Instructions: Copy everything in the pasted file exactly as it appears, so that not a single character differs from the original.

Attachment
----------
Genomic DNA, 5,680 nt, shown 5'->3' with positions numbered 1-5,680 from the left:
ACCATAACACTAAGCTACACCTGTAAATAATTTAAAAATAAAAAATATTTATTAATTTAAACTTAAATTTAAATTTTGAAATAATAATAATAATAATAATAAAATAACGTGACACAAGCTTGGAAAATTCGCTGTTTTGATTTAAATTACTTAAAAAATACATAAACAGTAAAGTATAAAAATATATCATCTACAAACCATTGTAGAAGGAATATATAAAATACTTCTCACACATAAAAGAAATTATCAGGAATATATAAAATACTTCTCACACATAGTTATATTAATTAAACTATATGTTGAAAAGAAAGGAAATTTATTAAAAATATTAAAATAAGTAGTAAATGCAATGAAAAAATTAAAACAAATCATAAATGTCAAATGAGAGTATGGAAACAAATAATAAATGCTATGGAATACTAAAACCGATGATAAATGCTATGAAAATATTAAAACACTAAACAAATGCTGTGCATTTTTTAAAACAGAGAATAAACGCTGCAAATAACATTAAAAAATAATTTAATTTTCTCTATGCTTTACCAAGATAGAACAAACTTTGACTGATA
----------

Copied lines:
Genomic DNA, 5,680 nt, shown 5'->3' with positions numbered 1-5,680 from the left:
ACCATAACACTAAGCTACACCTGTAAATAATTTAAAAATAAAAAATATTTATTAATTTAAACTTAAATTTAAATTTTGAAATAATAATAATAATAATAATAAAATAACGTGACACAAGCTTGGAAAATTCGCTGTTTTGATTTAAATTACTTAAAAAATACATAAACAGTAAAGTATAAAAATATATCATCTACAAACCATTGTAGAAGGAATATATAAAATACTTCTCACACATAAAAGAAATTATCAGGAATATATAAAATACTTCTCACACATAGTTATATTAATTAAACTATATGTTGAAAAGAAAGGAAATTTATTAAAAATATTAAAATAAGTAGTAAATGCAATGAAAAAATTAAAACAAATCATAAATGTCAAATGAGAGTATGGAAACAAATAATAAATGCTATGGAATACTAAAACCGATGATAAATGCTATGAAAATATTAAAACACTAAACAAATGCTGTGCATTTTTTAAAACAGAGAATAAACGCTGCAAATAACATTAAAAAATAATTTAATTTTCTCTATGCTTTACCAAGATAGAACAAACTTTGACTGATA